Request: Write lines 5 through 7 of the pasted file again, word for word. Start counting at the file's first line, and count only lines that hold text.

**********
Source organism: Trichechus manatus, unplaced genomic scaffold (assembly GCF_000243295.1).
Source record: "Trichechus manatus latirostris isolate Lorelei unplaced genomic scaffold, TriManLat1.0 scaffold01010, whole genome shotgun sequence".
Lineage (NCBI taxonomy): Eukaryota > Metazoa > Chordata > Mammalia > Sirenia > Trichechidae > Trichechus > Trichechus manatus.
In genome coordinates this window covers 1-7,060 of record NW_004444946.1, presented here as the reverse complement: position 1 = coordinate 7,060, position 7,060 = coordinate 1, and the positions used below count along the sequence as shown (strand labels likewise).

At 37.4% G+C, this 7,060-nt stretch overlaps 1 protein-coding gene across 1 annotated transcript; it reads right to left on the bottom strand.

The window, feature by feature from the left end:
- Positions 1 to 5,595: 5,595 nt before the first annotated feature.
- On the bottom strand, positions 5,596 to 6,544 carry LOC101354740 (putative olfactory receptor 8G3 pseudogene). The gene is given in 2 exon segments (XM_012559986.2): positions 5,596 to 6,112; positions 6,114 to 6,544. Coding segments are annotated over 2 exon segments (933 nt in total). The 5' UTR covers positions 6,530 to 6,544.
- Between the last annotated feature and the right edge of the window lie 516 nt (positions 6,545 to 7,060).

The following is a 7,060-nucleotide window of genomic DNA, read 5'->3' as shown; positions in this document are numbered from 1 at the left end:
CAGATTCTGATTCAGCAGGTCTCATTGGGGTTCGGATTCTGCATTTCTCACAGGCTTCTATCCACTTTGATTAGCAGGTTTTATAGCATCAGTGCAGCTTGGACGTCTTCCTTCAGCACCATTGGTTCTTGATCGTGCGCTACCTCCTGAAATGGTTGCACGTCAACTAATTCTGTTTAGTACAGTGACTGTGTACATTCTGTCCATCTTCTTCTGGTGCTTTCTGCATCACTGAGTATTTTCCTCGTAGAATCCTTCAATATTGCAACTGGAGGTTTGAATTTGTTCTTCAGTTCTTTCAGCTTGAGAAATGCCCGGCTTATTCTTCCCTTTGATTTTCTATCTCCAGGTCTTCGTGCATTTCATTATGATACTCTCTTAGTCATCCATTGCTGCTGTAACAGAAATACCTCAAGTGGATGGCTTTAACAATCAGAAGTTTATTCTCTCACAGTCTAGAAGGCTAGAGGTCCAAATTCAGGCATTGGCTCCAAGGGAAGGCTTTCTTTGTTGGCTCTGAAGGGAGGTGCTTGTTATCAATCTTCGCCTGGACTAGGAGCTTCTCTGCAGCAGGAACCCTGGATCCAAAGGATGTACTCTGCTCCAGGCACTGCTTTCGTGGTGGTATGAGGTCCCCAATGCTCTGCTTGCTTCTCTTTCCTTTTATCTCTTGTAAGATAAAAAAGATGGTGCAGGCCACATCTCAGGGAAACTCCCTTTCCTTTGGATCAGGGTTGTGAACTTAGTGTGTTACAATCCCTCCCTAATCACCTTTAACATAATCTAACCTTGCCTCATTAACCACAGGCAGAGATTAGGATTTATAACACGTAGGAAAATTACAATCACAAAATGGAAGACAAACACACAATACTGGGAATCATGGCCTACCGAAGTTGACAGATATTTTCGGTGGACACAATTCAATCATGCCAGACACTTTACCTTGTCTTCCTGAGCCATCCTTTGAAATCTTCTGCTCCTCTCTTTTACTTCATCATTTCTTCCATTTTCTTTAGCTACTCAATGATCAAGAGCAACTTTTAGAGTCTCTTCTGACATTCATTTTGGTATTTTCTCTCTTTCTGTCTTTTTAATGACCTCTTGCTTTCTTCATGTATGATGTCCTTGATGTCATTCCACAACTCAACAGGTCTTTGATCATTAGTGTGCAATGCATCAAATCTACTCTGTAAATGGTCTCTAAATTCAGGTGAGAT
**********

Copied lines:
At 37.4% G+C, this 7,060-nt stretch overlaps 1 protein-coding gene across 1 annotated transcript; it reads right to left on the bottom strand.

The window, feature by feature from the left end:
- Positions 1 to 5,595: 5,595 nt before the first annotated feature.